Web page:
Fundamental Hype presents a quick look at the way the various tiers of the business press are covering the pot landscape, including an atrocious out-of-context hit piece leveled at humble e-retail entrepreneurs Namaste Technologies.
“In the old days men had the rack. Now they have the Press.”
― Oscar Wilde
The ongoing obsession with marijuana companies in the venture markets spread to the financial press some time in early 2017, creating a news hellscape of fuzzy generalist stories about the emerging sector that contribute to the ongoing non-understanding and over-interest/over-weighting in its equities. This terrible feedback loop has doomed the market and the stock and news-consuming public to never be able to get a clean read on anything.
Business dailies don’t cover smallcap without good reasons, but can’t ignore the pot sector while it undergoes a wholesale displacement of junior mining, either. It is to be expected that traditional outlets like the Globe and Mail will run general magazine pieces about what the retail roll out might look like, and about the way the trend is making its way, uninvited, into consumer retail stocks like Second Cup in between stories about the largest companies in the cultivator class. Overall, The Globe is doing a fine job, and Postemedia’s properties are as hopeless as ever.
This is new media’s big chance to own business coverage
The pot rollout is an exciting time in business. A brand new market in a proven commodity is being made available to the capital markets by virtue of regulations that are unfolding differently in different jurisdictions. A whole universe of small companies are dreaming up ways to best take advantage of that market and of the investors who are greedy enough to take the risk that comes with it. We’ve seen the emergence of strategic inter-jurisdictional listings, aggressive capital raising in white hot markets taking companies to price-to-book values in the hundreds.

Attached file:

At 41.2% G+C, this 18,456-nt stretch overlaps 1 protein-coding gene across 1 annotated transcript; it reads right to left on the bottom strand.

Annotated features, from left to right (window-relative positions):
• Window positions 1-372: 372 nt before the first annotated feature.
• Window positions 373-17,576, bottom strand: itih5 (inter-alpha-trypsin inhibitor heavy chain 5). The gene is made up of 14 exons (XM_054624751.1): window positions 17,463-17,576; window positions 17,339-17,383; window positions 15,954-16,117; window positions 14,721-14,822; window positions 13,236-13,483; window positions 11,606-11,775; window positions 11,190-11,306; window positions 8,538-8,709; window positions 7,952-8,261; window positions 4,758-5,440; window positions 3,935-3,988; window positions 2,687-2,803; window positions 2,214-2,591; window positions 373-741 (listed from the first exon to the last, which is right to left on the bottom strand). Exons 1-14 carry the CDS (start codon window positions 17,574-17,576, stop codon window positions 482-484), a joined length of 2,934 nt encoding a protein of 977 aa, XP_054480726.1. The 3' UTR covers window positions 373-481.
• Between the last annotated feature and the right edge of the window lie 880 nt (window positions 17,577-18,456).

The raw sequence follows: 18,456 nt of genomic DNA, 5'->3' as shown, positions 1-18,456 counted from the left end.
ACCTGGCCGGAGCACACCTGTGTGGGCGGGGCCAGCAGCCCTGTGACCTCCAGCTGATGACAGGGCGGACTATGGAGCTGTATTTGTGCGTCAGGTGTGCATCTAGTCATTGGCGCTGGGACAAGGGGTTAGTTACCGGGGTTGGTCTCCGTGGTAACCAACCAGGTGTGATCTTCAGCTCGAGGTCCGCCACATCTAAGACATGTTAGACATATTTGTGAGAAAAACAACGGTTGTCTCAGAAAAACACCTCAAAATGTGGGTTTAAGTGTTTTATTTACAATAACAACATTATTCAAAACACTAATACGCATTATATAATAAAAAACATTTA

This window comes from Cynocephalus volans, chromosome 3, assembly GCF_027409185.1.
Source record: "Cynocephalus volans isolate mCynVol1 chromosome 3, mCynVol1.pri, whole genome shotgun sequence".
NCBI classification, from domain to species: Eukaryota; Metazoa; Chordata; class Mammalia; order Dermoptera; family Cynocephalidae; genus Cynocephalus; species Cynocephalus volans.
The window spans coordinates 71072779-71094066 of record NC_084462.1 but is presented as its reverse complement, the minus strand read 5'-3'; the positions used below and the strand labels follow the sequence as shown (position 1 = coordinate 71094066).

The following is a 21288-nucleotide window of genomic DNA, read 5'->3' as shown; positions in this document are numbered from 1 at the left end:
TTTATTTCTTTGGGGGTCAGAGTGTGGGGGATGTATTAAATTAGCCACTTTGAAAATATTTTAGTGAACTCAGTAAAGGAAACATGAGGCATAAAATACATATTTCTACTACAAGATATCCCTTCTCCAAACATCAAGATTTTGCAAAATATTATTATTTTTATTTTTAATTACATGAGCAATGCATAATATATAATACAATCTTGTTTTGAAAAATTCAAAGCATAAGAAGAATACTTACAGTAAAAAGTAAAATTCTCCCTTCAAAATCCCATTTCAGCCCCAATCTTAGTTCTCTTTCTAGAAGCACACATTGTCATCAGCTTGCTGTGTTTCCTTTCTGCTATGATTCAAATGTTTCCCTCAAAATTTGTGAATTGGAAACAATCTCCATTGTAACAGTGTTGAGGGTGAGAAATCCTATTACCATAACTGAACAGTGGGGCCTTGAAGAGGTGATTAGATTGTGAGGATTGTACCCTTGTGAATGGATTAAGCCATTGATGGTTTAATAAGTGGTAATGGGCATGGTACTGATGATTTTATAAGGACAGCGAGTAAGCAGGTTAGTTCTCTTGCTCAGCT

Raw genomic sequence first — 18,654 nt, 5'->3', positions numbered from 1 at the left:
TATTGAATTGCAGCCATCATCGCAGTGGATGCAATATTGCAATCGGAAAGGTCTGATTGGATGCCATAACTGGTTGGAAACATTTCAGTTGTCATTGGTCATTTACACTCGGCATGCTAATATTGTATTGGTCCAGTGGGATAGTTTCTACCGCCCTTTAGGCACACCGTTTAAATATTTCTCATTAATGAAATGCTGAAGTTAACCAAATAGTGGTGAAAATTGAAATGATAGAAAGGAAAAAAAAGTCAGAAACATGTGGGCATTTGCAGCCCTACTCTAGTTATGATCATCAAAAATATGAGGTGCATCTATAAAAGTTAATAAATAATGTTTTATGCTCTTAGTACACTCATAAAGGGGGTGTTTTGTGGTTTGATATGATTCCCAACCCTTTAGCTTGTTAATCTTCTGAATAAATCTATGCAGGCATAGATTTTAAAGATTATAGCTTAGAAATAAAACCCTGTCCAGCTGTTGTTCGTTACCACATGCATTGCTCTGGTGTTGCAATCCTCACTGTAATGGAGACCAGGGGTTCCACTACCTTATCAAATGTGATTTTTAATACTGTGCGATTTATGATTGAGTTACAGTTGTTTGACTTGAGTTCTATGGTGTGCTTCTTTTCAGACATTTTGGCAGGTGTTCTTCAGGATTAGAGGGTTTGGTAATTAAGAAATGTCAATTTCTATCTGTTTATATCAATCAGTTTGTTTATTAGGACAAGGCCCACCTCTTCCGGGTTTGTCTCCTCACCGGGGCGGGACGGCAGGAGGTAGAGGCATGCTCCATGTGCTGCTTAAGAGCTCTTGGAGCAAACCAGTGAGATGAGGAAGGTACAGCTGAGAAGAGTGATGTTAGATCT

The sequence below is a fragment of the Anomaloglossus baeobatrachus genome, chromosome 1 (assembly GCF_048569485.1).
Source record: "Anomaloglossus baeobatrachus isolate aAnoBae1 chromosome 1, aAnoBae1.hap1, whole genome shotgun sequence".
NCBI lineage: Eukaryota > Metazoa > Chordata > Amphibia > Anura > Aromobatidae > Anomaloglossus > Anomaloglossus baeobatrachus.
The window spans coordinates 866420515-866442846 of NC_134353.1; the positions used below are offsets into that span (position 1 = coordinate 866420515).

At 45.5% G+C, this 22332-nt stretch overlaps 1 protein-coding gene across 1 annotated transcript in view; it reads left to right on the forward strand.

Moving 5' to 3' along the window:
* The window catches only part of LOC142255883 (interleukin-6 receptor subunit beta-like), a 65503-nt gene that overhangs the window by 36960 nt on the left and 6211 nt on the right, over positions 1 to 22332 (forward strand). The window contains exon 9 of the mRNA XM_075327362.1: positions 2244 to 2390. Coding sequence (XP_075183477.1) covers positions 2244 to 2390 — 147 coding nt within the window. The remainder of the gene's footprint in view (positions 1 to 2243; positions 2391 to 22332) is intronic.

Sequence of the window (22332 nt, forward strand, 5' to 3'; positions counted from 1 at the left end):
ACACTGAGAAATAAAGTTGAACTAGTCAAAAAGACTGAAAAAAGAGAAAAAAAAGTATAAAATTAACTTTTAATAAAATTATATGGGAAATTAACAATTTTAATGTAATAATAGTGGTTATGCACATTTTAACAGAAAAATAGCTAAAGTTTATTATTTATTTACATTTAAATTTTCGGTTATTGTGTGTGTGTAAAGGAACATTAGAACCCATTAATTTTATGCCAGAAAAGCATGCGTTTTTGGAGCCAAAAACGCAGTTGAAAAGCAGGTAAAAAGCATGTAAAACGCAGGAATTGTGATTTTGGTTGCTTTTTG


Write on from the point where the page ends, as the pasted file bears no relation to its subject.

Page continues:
New vehicles have emerged to suit all manner of strategies (collectivists, ancillaries, etc.), and a parade of personalities are starting to turn up that threatens to rival the ones from the dot-com melt-up or the turn of the century capital markets frenzy for companies laying transatlanic cable. There’s plenty to cover in small-cap pot and no shortage of audience for it, so digital outlets who are in the habit of covering smallcap have no excuse.
The team over at Grizzle have been consistent with clean, readable, original, data-based coverage that is just as useful to the generalist as it is to heads. The more company-specific stuff over at New Cannabis Ventures is a bit more granular and reads like the re-posting of press releases (because it effectively is the re-posting of press releases), but is a fine read just the same.
There are many others, of course, but none of them are as consistently banal and unreadable as digital financial content pioneer The Motley Fool.
Sean Williams has been writing paint-by-numbers columns about the pot market for The Fool since some time in 2016 that are one step ahead of those computer generated trader articles that try to game google news.